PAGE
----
Multilingual Writing: A Synthesized Competence. Empirically substantiated approximations to the construct “Multiliteracies”

Thematic Section: Transfer and interdependence in bi- and multilingual migrant students: Investigating the factors associated with multilingual writing skills

multiliteracy, heritage languages, transfer, interdependence, multicompetence

Ingrid Gogolin, Universität Hamburg
Thorsten Klinger, Universität Hamburg
Birger Schnoor, Universität Hamburg
Irina Usanova, Universität Hamburg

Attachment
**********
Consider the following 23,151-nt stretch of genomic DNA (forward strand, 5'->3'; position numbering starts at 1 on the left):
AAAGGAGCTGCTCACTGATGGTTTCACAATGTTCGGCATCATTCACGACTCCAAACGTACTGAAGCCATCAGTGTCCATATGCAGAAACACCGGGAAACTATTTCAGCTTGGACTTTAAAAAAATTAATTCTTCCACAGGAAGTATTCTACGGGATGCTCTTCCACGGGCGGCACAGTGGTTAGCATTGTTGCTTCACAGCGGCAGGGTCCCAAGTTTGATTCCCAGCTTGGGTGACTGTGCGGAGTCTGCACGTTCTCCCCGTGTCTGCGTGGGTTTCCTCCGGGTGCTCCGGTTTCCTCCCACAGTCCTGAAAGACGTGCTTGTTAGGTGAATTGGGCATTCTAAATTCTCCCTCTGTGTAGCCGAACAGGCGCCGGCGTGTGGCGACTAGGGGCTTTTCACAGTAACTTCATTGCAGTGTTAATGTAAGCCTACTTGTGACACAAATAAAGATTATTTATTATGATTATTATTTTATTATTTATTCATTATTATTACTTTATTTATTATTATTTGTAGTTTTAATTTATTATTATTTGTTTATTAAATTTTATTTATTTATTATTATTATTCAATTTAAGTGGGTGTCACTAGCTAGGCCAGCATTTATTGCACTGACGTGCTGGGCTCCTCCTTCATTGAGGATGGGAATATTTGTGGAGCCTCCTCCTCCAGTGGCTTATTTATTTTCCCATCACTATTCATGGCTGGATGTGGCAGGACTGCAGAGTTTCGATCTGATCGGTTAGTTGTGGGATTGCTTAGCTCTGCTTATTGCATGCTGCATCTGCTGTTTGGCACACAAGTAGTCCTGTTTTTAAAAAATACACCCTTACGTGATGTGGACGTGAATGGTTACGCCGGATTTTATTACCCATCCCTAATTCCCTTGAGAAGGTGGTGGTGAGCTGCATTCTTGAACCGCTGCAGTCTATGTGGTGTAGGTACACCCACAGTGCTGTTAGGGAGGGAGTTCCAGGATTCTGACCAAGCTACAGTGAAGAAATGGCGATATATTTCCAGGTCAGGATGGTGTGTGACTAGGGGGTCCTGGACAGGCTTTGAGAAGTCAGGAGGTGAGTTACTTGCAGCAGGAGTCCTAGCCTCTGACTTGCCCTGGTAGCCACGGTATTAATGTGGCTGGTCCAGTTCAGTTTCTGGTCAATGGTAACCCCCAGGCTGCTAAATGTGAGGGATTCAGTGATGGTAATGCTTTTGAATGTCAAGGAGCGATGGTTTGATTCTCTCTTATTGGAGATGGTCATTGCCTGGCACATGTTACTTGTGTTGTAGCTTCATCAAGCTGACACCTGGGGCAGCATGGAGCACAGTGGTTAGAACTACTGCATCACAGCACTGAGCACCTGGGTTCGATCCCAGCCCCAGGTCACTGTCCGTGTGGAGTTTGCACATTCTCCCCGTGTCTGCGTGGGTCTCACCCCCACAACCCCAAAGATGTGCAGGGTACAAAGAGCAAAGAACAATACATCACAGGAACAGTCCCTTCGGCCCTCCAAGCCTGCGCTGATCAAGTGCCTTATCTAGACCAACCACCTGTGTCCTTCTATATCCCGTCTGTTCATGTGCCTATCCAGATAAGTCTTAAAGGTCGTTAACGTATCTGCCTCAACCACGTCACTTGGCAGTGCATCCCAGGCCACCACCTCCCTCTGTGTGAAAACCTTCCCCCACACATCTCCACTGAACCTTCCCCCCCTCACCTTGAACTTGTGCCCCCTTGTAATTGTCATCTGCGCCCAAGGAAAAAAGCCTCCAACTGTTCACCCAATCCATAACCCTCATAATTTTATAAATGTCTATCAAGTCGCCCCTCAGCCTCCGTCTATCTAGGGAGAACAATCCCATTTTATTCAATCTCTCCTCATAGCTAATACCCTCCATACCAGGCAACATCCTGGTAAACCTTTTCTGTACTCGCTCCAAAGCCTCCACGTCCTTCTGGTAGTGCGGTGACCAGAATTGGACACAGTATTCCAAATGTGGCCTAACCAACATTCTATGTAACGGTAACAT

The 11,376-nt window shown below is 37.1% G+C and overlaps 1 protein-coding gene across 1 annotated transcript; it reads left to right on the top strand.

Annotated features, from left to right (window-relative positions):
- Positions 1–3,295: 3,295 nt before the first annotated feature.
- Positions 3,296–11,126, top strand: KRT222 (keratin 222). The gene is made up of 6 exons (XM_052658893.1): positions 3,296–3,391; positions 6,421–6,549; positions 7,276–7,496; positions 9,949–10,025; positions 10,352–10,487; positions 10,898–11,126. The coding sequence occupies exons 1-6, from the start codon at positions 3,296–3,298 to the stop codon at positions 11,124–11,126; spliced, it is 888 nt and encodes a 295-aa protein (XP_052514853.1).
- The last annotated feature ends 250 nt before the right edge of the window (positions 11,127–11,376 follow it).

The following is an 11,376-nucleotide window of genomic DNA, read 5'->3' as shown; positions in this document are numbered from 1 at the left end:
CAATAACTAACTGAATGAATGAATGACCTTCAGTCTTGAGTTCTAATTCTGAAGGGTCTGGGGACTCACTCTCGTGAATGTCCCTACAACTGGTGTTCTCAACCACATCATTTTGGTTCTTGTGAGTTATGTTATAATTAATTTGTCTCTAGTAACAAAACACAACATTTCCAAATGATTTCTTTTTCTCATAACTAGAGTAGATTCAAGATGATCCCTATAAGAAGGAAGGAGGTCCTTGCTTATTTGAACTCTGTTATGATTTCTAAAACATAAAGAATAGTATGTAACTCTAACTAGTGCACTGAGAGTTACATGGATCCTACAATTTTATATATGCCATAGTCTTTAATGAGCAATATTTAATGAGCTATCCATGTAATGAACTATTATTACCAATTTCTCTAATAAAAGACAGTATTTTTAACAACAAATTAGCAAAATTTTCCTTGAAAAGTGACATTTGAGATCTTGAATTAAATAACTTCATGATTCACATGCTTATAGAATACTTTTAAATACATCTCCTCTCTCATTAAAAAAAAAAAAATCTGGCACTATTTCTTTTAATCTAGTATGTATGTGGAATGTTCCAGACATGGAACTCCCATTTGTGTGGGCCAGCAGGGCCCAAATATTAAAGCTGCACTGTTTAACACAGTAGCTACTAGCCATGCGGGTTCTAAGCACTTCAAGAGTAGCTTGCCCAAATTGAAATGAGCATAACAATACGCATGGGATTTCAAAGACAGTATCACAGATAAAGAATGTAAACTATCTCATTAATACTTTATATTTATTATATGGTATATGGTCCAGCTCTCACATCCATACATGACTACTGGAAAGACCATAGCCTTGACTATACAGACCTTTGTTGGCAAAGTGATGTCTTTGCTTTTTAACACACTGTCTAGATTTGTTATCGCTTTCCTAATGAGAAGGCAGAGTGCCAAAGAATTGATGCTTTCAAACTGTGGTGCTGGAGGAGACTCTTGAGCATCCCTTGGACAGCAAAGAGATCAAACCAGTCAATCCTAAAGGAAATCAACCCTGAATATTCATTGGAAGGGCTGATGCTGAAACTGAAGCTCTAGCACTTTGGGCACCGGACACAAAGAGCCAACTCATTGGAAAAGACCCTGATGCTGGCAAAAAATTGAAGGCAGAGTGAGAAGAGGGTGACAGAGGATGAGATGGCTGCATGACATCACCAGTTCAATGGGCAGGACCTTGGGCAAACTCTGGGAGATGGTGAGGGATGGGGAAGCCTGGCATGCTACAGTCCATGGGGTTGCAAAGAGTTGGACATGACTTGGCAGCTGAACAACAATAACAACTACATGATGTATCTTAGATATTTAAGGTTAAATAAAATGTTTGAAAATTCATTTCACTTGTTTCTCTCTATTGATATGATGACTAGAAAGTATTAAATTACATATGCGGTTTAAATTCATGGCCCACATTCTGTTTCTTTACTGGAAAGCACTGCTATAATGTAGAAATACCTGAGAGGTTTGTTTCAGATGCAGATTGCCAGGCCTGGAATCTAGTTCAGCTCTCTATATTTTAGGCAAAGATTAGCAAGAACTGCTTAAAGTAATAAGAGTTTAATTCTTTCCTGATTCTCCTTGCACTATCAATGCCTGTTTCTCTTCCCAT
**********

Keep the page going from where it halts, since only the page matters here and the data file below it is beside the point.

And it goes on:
In linguistically diverse contexts, individual language repertoires may embrace various levels of literacy skills in multiple languages and modes of representation, encapsulated as multiliteracies (New London Group, 1996; Cope & Kalantzis, 2000; 2009). This complex view of literacy urged the development of new theoretical perspectives on multilingual writing as being a synthesized competence, including all languages in a person’s repertoire, as dynamic and continuously evolving (Canagarajah, 2006; 2013; 2015). As of now however, no research reveals the empirical construct of multiliteracies. In our study, we aim to address this desideratum by investigating the relevant components of the construct of multilingual writing skills. We draw on data deriving from the German panel study “Multilingual Development: A Longitudinal Perspective (MEZ)” (Gogolin et al., 2017) on writing skills of multilingual students in three different languages: the majority language (German), heritage languages of migrants in Germany (Russian or Turkish) and the first foreign language all children learn at school (English). The MEZ study is a longitudinal cohort-sequence study with two starting cohorts (7th- resp. 9th-grade students) and with four waves of data collection. We will present the results of a structural equation modeling by which we investigated multilingual writing skills of 800 8th- and 10th-grade German-Russian and German-Turkish bilinguals from the second wave of data collection. The model includes the following indicators of writing skills in the three mentioned languages of the individuals: German, heritage language, first foreign language: task accomplishment, verbs, conjunctions, and number of written words. The results will transparently show the strength of our competence model of multilingual writing skills.